(WERN, a primitive mill for grinding corn, the stone of which was turned by the hand before the invention of windmills or water-mills. It is a contrivance of great antiquity, and so well adapted for the wants of a primitive people, that we find it per petuated to the present day in remote districts of Ireland, and some parts of the we: tern islands of Scotland. The remains of querns have been dug up in Britain, Ireland, and continental Europe, wherever the traces of ancient population are found. They occur in the Scottish earth-houses (q.v.), or cyclopean underground dwellings; in the cram !loges (q.v.), or lake-dwellings of Ireland and Scotland; and the very similar rfoharzuten of Switzerland; and abundantly among the remains of the Roman period in Britain and northern Europe. The mcst usual form of quern consists of two circular flat stones, the upper one pierced in the center with a narrow funnel, and revolving on a wooden or metal pin inserted in the lower. The upper stone is occasionally ornamented with various devices; in the Roman period, it is sometimes funnel-shaped, with grooves radiating from the center. In using the quern, the grain was dropped with one hand into the central opening, while, with the other, the upper stone was revolved by means of inserted in a small opening near the edge. As early as 1284 an effort was made by the Scottish legislature to supersede the quern by the water-null, the use of the former being prohibited except in case of storm, or where there was a lack of mills of the new species. Whoever used the quern was to "gif the titrettein measure as molter;" the contravener was to "tine [lose] his hand-mylncs perpetuallie." This enactment did
not, however, prevent hand-mills from being largely used in Scotland down to the beginning of the present century.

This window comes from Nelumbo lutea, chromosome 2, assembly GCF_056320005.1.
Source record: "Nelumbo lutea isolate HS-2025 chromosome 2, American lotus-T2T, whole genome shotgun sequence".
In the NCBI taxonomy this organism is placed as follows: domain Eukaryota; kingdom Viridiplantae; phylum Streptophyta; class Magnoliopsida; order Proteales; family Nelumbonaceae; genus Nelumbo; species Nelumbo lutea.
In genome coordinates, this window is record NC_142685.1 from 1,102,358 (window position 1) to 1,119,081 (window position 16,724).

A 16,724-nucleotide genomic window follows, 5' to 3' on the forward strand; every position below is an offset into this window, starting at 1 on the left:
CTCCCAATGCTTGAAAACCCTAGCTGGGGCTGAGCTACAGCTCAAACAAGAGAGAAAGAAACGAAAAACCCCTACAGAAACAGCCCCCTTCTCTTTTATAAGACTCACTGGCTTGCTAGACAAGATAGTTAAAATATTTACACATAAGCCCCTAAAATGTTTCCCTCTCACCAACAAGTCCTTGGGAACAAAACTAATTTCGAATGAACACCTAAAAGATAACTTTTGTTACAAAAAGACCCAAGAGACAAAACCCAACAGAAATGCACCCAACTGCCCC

Probably the oldest type of quern is that which was fashioned from a section of oak; one of this description was found in Scotland in 1831, in the course of removing Blair Drummond Moss. It is 19 inches in height by 14 in diameter, and the center is hollowed to a depth of about a foot, so as to form a mortar, in which the grain seems to have been pounded by a wooden or stone pestle.
A less simple variety of the hand-quern, known as the pot-quern, and also of great antiquity, consists of a circular stone basin, with a hole through! which the meal or flour escapes, and a smaller circular stone fitting into it, perforated with an opening through which the grain was thrown into the mill. A number of querns of this description have been in Scotland, and still more in the bogs of Ireland, in which country the pot-quern is believed not to be yet altogether disused. The one in the museum of the Scottish antiquaries is of unusually large size, 17 inches in diameter, and 84 high, and was discovered in the parish of Ghtdsnmir, in east Lothian. It is made of coarse pud ding-stone, and is furnished with holes in the sides, to which handles were probably attached. The iron ring is a modern addition.—See Dr. Wilson's Ardaro/ogy and Prehistoric Annals of Scotland, vol. i. p. 211, et seq., 2d edition (London and Cambridge, 1863).